Even if Antifa groups had showed up, local security forces were there to prevent counter-demonstrations on account of the danger. Some 1,000 officials from several states secured the area, a field on the outskirts of Themar.

The land belonged to the mayor of a neighboring town, who until two weeks ago had been a local functionary of the AFD. The AFD politician had left the party in the meantime, after the local AFD organization heavily criticized his standing with right-wing extremists.

Even from the early morning hours on Saturday, Highway B 89, which leads through Themar, was closed. The police set up a security cordon between the town and the grounds where the right-wing concert was held.

Visitors had to pass through numerous checkpoints to get to the concert grounds. While the police was checking them for weapons and illegal clothing, the festival organizer took particular care to see that no guests brought cameras or camera-equipped cellphones in. Apparently the organizers wanted to make sure that only audiovisual materials controlled by them made it into the public eye over the social networks.

Numerous representatives of the Left, SPD and Green parties of Thüringen came to Themar on Saturday to get a picture of the security situation. Press representatives and police officers accompanied them to the grounds.

Local parliamentarian Katharina König-Preuss reported that there were speeches railing against politicians and journalists. “I was yelled at and insulted, some reporters were spat upon, right-wingers even tried to strike at cameras and media representatives. There was an aggressive atmosphere and a great deal of hate,” she said.

Madeleine Henfling, of the greens, was disquieted above all by the broad spectrum of visitors. “There were representatives of various neo-Nazi groups there, from the Hammerskins to Blood & Honour, various clubs, even right-wing parties and organizations that usually undertake little or nothing together and often even work against one another,” she said.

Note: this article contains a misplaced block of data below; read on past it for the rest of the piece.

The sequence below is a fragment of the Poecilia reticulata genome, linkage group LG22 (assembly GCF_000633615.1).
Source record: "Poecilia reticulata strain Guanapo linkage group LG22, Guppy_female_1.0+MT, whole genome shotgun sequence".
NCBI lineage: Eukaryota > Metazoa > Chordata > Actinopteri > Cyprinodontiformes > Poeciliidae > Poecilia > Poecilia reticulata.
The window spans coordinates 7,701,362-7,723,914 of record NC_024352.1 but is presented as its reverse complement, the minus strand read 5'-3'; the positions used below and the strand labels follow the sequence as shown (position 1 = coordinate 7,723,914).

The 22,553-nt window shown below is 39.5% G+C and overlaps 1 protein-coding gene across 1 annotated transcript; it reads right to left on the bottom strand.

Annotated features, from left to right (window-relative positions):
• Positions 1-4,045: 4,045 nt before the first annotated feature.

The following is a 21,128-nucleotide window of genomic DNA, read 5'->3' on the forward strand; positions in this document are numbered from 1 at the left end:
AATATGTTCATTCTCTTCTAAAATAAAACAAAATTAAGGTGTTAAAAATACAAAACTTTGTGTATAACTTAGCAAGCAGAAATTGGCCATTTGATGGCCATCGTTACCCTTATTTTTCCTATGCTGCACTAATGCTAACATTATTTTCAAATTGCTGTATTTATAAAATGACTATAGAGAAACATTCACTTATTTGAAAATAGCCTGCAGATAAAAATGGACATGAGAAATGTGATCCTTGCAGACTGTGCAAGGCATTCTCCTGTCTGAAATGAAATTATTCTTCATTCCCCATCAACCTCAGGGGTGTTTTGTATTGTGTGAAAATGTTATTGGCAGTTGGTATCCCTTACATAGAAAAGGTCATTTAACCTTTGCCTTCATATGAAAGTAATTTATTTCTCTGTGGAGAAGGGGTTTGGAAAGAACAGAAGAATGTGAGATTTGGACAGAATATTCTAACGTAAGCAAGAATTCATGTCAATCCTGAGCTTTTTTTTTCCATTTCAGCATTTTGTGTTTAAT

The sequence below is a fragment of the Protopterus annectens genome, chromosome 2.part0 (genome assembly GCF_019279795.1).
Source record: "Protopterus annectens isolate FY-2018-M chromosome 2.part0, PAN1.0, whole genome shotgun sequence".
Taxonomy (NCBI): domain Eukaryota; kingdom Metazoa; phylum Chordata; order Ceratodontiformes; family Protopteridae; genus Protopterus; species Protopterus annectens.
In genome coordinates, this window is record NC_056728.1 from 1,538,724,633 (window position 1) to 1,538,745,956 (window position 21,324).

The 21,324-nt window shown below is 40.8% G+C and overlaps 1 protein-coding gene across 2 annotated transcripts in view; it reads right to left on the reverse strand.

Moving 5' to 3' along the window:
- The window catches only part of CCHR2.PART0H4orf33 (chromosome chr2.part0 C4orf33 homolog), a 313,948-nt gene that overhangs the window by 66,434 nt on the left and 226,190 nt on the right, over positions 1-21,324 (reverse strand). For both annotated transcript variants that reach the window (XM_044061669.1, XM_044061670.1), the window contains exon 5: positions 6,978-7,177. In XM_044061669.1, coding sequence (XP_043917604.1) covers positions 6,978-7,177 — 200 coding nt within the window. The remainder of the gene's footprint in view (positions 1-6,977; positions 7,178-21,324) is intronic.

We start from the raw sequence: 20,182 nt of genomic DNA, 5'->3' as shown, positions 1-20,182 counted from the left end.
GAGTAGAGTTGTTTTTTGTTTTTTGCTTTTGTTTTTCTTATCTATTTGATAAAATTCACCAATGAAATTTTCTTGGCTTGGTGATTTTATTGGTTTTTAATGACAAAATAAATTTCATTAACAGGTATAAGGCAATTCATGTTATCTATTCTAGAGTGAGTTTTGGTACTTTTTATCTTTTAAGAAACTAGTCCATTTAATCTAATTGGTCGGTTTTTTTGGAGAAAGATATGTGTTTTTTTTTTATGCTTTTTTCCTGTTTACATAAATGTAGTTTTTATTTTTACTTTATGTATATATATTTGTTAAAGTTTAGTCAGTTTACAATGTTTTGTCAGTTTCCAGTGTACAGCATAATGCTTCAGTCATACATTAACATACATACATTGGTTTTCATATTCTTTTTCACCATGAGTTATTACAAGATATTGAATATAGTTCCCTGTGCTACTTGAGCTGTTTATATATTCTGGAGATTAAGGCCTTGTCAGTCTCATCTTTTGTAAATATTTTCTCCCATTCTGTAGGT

Even right-wingers from outside of Germany were there, among them Russians, Czechs, Italians and Swiss, along with members of right-wing extremist groups from South Tirol, with whom Thuringian neo-Nazis have cultivated close ties for many years. Henfling noted that practically the entire age spectrum was on hand. “There were very young people, but also older men, 70, 80 years old. It was like a generational meeting of the Nazis.”

Translation mine.

So there you go. While ol’ Uncle Siggy was comparing the Antifa to the Nazis they’re fighting against, actual fucking Nazis, neo and paleo, were partying it up with their illegal symbology and music, and even ones who’d been repeatedly arrested were there with virtual (and actual) impunity. And what’s more, the local court okayed it, even though Nazism is supposedly illegal in Germany.

And Siggy, when it comes to actual fucking Nazis, was nowhere to be seen. Or heard.

Jeez, it’s just like the SPD of a hundred years ago!